The report also says that Mabson's wife, Katrina, cares about Dae'Kuavion and that she and other family members support his effort to be with his son.
Man called immature
But the same report says Mabson is immature and unable to provide a stable home. It criticizes him for introducing Dae'Kuavion to multiple family members and for letting family members and his wife, who is willing to help raise Dae'Kuavion, become so involved in his efforts to gain custody.
The report says there is reason for concern because Mabson let Dae'Kuavion primarily eat chicken nuggets and watch television during visits. He is criticized for pouring coffee with Dae'Kuavion "underfoot" and for letting the boy play with a rubber band. When Dae'Kuavion asks during a visit if it is "time to go bye-bye," the evaluators list that as a negative.
Mabson has three other children, and his parenting of them is not at issue: Mabson and his wife have a 6-month-old daughter. Mabson has joint custody of his 7-year-old daughter, and the other visits his home regularly.
Mabson told social workers and custody evaluators that as a teen and a younger man he was immature and made poor choices. Mabson was charged with misdemeanors, including possession of marijuana and a minor assault that Mabson said included domestic violence accusations more than four years ago. Mabson has had no similar problems in the past few years, but the incidents are cast as negatives in the custody evaluation.
The report praises Mabson for keeping the same job for two years but says he is not making enough money. The report questions whether Mabson's home is large enough when all four children are there. Mabson said he recently rented a three-bedroom home so that Dae'Kuavion would have his own room.
But the report, which included interviews with state social workers and was prepared by court-appointed custodial evaluators, says the foster mother was better suited to deal with Dae'Kuavion's allergies, his delays in speech and the fact that he often does not want to eat. The report said Dae'Kuavion was at risk of "substantial psychological damage" if he was taken away from his foster mother, with whom he has lived since 2004.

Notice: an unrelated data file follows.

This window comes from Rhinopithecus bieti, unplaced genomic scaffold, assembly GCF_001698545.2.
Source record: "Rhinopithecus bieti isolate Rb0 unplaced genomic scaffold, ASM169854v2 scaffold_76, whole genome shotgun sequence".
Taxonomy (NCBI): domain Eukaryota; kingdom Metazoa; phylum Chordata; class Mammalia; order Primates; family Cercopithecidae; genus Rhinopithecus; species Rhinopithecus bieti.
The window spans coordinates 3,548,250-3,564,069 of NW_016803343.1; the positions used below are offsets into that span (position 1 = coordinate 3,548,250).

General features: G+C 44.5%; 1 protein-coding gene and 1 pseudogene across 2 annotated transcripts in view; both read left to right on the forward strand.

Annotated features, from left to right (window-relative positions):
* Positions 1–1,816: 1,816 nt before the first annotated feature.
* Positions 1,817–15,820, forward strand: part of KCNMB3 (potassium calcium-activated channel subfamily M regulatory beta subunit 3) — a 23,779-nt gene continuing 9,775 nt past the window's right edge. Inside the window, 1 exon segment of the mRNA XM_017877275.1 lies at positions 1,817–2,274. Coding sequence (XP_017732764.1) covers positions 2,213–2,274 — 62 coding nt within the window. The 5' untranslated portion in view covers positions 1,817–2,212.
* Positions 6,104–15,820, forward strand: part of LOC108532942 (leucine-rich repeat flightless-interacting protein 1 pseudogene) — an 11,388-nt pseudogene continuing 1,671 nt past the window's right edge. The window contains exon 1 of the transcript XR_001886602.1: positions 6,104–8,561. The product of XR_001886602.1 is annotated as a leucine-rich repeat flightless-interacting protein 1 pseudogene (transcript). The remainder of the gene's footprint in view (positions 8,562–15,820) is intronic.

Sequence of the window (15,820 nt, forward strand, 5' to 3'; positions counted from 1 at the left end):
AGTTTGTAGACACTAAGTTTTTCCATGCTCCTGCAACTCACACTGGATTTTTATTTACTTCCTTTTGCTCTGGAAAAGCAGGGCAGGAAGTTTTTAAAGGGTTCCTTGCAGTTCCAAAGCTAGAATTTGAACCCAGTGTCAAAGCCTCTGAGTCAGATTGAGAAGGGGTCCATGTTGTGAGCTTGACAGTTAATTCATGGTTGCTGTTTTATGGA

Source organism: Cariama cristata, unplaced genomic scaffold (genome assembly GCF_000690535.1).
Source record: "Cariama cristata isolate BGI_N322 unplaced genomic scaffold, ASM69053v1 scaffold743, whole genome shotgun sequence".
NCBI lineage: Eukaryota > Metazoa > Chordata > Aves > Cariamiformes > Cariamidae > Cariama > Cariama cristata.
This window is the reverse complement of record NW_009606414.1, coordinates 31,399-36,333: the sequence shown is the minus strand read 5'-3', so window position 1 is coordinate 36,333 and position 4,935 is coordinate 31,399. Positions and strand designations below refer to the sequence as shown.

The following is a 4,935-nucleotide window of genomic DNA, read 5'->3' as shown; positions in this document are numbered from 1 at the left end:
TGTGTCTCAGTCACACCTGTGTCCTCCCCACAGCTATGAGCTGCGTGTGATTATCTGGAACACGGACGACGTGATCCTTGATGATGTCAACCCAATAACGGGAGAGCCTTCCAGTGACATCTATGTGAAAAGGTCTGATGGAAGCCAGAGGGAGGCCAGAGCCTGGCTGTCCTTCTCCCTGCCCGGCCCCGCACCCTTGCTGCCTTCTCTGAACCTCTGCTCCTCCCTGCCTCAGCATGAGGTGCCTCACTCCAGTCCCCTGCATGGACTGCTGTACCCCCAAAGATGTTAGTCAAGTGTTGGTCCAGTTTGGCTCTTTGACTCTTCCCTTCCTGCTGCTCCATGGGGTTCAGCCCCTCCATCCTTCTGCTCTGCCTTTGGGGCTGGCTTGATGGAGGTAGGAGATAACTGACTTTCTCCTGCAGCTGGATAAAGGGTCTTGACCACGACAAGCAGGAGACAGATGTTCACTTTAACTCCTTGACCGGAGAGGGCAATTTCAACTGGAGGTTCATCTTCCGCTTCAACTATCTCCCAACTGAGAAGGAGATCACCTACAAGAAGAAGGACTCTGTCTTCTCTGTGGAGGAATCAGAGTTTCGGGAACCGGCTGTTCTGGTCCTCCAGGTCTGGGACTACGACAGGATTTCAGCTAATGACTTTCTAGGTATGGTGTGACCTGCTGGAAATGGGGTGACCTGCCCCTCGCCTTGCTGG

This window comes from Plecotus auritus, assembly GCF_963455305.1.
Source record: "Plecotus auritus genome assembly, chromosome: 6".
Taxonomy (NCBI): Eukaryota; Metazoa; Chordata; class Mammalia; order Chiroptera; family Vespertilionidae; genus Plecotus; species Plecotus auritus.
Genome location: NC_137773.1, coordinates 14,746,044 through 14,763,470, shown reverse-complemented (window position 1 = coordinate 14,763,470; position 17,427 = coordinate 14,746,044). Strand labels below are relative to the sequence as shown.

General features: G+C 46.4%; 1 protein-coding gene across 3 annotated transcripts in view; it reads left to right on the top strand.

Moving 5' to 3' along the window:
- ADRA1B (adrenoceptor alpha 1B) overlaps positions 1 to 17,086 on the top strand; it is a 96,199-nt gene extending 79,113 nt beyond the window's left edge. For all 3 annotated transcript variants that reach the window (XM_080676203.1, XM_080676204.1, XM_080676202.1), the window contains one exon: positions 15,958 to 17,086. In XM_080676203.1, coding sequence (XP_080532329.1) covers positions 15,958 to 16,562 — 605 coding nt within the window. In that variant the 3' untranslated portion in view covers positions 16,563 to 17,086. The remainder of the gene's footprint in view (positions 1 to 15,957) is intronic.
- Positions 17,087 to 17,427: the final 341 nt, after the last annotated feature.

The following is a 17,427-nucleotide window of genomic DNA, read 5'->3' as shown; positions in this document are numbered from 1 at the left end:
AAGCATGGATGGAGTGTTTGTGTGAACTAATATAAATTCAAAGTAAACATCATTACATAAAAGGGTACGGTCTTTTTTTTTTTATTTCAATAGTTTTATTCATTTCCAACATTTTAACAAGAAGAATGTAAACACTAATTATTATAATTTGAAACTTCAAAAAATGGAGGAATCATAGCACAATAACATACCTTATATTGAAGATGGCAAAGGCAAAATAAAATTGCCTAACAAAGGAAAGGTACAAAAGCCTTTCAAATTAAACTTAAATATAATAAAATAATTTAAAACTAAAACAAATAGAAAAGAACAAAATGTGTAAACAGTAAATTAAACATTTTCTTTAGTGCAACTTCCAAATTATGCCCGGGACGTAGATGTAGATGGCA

Once she adopts Dae'Kuavion, the report recommended to the judge, his new adoptive mother should be allowed to limit Mabson's contact with Dae'Kuavion to "cards, letters and telephone calls" until he is older.
Letter called a mistake
Since she has been trying to get custody of Dae'Kuavion, Johnson has received a letter from the cabinet asking her to become a foster parent to other children.
That was a mistake by the state, former cabinet Secretary Mark Birdwhistell said in 2006. "Ms. Johnson should not have been contacted for placement. We apologize for the error and have taken administrative steps to ensure this does not happen again."
On Jan. 7, Emberton said he would talk to Johnson about the most recent decisions involving Dae'Kuavion.
State officials evaluated Johnson last month for a program called kinship care, which would allow Dae'Kuavion to immediately be placed in her home. Johnson said an evaluator told her she would get a positive recommendation, but social workers have told her since that no decision has been made.
Mabson and the state disagree over the specifics of his and Johnson's attempts to get custody when Dae'Kuavion was initially placed into foster care.
The legislation by Roeding could prevent children from going into foster care with non-relatives and could prevent adoption without a father's knowledge.
If passed, the new law would create the Kentucky Fatherhood Information System. At least 26 other states have such a registry.
Men could voluntarily register that they want to claim paternity of a child and want to be notified in the event of an adoption or if the Cabinet for Health and Family Services becomes involved with the child.
Under the proposed legislation, the cabinet would be required to try to notify a man on the registry whether his child was about to be placed for adoption.
The legislation would also allow the cabinet to contact a man on the registry whose child was at the center of a cabinet investigation, if officials thought that it was in the child's best interest.
Mabson, meanwhile, says he hasn't been treated fairly.
"How can they say that I am unfit to take care of my son, before I've been given a chance?"